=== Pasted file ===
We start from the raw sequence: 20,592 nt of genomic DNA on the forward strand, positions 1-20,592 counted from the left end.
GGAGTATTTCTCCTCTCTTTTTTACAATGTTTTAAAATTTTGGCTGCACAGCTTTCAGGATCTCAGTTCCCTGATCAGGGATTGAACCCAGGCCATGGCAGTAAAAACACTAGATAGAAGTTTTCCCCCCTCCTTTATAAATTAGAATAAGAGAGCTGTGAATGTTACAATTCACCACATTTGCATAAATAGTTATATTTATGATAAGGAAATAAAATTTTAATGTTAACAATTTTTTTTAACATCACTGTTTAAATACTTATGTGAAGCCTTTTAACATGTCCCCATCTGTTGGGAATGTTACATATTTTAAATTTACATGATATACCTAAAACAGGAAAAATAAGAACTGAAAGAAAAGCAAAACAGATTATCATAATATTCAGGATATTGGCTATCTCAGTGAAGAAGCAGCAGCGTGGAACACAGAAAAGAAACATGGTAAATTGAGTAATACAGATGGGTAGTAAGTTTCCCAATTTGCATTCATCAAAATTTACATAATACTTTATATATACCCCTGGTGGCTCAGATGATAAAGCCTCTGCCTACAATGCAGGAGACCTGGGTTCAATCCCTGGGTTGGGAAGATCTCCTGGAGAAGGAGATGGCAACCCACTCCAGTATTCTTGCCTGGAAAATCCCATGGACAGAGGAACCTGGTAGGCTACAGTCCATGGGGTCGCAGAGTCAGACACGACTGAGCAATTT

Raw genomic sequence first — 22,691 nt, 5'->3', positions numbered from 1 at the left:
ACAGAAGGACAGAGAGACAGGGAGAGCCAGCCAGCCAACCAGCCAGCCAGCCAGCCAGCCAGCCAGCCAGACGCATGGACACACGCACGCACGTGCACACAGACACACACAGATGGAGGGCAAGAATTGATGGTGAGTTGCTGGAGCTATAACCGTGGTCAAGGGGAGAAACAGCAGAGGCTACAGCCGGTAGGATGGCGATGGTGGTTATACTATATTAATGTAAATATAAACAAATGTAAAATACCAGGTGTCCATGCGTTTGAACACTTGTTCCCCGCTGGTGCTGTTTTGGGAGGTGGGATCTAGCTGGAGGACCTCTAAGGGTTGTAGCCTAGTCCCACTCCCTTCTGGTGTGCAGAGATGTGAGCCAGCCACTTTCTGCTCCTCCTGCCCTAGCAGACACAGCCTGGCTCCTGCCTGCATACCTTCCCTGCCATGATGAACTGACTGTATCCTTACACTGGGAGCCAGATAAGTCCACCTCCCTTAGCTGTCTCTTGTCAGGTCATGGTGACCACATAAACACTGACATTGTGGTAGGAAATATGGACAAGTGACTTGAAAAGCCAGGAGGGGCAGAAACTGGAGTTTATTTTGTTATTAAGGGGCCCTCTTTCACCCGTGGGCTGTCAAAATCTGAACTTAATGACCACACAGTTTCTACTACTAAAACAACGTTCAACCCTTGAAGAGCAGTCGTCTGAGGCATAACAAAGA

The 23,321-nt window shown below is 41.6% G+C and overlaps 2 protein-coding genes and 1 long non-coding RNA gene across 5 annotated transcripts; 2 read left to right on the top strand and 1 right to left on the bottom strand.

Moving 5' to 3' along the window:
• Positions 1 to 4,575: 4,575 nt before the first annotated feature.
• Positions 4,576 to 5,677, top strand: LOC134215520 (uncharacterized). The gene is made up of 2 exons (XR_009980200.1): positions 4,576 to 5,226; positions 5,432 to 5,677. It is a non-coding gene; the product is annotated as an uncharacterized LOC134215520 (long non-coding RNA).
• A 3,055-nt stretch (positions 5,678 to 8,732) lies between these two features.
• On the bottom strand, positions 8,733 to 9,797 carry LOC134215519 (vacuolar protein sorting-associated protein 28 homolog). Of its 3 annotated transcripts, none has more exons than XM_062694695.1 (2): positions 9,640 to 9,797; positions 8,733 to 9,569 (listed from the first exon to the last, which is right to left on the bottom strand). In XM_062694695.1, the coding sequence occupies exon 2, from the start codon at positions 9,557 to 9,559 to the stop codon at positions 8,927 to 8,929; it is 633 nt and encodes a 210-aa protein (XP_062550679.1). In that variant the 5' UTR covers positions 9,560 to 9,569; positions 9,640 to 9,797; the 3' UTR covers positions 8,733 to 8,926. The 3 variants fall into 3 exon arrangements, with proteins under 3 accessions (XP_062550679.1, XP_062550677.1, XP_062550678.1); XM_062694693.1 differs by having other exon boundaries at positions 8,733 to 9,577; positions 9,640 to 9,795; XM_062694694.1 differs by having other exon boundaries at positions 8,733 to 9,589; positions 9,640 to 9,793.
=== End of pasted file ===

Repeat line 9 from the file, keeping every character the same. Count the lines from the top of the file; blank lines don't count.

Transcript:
• A 3,055-nt stretch (positions 5,678 to 8,732) lies between these two features.